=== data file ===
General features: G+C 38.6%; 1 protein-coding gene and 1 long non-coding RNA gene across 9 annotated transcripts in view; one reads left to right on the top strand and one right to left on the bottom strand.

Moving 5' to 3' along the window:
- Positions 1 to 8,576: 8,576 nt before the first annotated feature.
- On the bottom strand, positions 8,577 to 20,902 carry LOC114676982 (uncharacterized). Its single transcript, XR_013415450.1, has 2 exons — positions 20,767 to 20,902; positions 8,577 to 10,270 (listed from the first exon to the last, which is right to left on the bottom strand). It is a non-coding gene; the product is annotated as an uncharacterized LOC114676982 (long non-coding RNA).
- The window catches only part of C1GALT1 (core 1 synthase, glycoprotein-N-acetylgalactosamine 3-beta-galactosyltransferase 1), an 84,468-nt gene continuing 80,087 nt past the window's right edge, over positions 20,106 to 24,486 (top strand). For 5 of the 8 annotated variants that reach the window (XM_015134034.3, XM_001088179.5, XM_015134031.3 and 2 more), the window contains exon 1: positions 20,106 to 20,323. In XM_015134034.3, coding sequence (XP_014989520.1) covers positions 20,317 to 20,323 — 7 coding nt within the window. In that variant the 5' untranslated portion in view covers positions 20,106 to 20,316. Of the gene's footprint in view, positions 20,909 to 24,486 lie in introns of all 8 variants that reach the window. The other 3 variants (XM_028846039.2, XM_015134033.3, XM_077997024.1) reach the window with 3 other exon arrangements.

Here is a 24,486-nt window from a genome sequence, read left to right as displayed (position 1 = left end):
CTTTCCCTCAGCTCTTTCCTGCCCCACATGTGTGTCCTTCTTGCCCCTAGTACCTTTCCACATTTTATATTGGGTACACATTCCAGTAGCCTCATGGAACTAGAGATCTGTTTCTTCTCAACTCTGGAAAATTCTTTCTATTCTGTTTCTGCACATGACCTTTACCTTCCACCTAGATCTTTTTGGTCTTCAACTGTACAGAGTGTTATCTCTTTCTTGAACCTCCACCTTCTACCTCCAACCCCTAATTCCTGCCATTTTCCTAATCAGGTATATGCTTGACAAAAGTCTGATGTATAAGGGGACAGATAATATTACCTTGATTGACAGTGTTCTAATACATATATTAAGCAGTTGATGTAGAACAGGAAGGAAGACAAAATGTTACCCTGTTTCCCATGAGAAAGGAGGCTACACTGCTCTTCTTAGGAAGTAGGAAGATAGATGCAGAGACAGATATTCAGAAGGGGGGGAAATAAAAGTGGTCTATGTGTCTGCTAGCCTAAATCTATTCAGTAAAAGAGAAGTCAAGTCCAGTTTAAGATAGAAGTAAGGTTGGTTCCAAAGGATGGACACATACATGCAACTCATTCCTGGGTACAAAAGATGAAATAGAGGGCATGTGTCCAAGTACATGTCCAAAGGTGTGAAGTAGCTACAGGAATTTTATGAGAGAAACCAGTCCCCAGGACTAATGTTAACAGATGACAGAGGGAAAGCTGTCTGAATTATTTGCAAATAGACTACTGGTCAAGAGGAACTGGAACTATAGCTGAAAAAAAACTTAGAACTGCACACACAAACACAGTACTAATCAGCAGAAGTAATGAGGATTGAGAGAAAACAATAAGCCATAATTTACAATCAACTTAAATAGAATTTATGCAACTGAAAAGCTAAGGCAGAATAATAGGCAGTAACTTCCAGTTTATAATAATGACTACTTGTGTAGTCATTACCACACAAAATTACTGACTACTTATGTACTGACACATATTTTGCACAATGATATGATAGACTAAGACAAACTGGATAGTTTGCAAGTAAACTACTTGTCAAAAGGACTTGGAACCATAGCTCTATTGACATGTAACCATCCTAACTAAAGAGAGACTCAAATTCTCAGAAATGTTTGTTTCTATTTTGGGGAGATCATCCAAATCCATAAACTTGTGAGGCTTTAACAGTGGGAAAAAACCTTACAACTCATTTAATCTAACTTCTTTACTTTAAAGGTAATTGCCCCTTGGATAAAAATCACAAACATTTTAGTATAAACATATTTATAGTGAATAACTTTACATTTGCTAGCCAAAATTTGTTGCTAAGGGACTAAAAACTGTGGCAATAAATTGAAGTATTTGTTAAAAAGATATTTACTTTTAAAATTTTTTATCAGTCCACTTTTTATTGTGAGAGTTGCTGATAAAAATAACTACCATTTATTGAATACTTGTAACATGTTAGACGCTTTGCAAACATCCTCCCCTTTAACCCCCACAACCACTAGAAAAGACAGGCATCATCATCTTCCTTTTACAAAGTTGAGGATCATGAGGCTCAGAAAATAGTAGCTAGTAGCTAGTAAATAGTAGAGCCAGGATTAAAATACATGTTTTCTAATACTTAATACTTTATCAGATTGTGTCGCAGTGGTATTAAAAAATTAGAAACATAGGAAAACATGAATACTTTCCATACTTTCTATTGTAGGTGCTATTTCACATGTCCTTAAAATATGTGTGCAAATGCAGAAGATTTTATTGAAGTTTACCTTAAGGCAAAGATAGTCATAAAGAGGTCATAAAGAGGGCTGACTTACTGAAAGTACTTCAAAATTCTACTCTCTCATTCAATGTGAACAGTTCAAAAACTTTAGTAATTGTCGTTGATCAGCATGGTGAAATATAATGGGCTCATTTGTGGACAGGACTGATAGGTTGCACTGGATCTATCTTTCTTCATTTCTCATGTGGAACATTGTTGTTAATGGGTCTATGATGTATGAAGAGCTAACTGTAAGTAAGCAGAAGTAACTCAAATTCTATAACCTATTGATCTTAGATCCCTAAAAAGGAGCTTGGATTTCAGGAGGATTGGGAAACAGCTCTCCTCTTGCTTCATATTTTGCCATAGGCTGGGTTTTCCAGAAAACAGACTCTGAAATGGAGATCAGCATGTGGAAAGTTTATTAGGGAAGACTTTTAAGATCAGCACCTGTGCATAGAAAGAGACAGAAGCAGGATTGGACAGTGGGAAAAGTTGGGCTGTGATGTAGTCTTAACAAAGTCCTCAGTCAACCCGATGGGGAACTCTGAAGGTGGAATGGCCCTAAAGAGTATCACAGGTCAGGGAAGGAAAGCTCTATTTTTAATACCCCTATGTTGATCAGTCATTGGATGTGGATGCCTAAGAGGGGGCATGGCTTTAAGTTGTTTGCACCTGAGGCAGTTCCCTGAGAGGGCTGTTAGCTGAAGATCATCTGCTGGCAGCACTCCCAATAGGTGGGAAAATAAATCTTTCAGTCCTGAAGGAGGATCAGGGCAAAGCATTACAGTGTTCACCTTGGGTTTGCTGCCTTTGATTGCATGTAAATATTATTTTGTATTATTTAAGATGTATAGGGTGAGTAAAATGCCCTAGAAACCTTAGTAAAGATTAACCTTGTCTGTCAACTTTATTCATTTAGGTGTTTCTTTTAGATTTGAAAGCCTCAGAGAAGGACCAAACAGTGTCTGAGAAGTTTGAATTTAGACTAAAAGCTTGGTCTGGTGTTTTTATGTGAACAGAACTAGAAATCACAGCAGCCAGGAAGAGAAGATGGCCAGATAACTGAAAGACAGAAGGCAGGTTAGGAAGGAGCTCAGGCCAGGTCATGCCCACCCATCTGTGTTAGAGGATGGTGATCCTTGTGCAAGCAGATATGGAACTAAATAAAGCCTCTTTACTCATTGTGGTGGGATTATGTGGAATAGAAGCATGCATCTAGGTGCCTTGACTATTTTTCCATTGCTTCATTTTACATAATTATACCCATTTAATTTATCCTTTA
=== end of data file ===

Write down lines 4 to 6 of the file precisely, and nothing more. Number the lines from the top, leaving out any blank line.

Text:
- On the bottom strand, positions 8,577 to 20,902 carry LOC114676982 (uncharacterized). Its single transcript, XR_013415450.1, has 2 exons — positions 20,767 to 20,902; positions 8,577 to 10,270 (listed from the first exon to the last, which is right to left on the bottom strand). It is a non-coding gene; the product is annotated as an uncharacterized LOC114676982 (long non-coding RNA).
- The window catches only part of C1GALT1 (core 1 synthase, glycoprotein-N-acetylgalactosamine 3-beta-galactosyltransferase 1), an 84,468-nt gene continuing 80,087 nt past the window's right edge, over positions 20,106 to 24,486 (top strand). For 5 of the 8 annotated variants that reach the window (XM_015134034.3, XM_001088179.5, XM_015134031.3 and 2 more), the window contains exon 1: positions 20,106 to 20,323. In XM_015134034.3, coding sequence (XP_014989520.1) covers positions 20,317 to 20,323 — 7 coding nt within the window. In that variant the 5' untranslated portion in view covers positions 20,106 to 20,316. Of the gene's footprint in view, positions 20,909 to 24,486 lie in introns of all 8 variants that reach the window. The other 3 variants (XM_028846039.2, XM_015134033.3, XM_077997024.1) reach the window with 3 other exon arrangements.

Here is a 24,486-nt window from a genome sequence, read left to right as displayed (position 1 = left end):